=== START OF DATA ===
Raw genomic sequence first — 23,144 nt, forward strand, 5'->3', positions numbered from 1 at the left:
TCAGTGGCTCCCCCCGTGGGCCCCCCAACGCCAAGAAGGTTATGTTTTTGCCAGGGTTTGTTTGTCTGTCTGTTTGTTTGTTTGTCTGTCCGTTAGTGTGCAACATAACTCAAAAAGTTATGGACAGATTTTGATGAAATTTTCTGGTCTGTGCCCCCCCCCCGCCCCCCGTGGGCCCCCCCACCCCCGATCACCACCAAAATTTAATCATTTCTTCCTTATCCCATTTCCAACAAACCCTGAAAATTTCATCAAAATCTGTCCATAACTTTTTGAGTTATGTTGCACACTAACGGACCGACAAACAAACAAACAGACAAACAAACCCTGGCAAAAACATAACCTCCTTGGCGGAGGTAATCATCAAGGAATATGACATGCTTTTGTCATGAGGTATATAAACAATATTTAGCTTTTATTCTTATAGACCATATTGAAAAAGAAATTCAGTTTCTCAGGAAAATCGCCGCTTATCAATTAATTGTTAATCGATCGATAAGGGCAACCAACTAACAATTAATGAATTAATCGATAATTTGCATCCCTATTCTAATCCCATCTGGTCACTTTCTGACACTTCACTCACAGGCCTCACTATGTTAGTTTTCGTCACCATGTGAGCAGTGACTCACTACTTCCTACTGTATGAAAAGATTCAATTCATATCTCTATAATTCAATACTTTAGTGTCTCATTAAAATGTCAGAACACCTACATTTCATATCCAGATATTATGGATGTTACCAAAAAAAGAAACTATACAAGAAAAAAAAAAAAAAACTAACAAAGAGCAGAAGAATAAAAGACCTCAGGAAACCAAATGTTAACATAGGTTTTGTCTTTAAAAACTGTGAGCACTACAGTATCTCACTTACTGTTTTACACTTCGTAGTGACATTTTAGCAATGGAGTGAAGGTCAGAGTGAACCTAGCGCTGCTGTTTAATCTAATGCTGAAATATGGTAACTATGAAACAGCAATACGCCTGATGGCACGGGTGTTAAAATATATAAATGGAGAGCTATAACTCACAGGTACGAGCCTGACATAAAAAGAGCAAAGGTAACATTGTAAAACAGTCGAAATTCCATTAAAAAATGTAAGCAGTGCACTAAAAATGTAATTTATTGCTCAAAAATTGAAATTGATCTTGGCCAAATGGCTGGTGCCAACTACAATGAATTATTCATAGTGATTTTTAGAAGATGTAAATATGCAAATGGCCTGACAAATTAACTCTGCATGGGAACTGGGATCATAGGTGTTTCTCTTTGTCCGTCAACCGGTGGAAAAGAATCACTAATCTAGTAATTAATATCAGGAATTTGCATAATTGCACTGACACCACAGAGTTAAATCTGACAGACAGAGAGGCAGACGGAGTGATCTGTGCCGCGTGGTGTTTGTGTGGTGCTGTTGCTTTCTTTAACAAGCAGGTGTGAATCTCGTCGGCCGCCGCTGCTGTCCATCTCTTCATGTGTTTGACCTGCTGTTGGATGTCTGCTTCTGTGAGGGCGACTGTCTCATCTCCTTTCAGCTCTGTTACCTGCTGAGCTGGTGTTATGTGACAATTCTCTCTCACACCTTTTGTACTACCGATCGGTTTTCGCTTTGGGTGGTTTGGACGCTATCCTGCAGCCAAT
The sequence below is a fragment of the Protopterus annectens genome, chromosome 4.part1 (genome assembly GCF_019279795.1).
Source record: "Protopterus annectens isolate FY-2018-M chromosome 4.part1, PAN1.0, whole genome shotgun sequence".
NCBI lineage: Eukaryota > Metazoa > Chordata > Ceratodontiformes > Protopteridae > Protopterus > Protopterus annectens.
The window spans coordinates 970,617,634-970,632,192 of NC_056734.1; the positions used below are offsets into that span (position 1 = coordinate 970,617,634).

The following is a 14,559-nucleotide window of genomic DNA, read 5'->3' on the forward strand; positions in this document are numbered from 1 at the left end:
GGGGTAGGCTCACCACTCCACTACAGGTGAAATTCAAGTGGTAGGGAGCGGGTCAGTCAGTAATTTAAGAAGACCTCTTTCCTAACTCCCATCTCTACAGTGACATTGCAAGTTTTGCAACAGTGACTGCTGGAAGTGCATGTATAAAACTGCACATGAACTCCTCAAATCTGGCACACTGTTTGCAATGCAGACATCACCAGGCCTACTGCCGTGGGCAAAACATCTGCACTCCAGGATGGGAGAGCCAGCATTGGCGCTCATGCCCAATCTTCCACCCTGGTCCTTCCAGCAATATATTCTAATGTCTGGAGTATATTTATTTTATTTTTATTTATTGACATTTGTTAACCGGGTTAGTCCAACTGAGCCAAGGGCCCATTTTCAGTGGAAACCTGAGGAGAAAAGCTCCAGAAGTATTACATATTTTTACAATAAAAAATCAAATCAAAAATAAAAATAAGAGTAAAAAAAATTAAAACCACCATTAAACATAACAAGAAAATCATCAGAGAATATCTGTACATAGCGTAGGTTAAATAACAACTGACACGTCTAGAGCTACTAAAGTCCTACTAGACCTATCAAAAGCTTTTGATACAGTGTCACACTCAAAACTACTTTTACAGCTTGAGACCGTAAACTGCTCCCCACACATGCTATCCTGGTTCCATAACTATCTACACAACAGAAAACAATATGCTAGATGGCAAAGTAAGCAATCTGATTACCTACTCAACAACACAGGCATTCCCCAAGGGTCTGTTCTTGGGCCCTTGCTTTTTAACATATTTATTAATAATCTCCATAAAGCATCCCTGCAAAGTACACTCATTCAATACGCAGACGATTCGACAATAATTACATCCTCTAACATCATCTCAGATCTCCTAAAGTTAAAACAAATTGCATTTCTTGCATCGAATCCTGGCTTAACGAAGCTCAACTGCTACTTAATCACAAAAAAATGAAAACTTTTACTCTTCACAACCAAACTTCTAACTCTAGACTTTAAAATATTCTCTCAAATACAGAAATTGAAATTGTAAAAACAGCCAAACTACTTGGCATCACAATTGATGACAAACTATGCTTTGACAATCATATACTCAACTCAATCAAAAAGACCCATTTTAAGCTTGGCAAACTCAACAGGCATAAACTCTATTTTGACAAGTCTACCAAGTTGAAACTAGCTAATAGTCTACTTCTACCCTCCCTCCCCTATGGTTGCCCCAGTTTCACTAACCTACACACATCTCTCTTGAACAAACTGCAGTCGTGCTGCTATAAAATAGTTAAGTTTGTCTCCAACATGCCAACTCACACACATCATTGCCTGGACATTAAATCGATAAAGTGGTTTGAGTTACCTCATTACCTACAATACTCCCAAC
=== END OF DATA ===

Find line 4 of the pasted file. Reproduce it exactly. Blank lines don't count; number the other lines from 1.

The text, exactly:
Source record: "Protopterus annectens isolate FY-2018-M chromosome 4.part1, PAN1.0, whole genome shotgun sequence".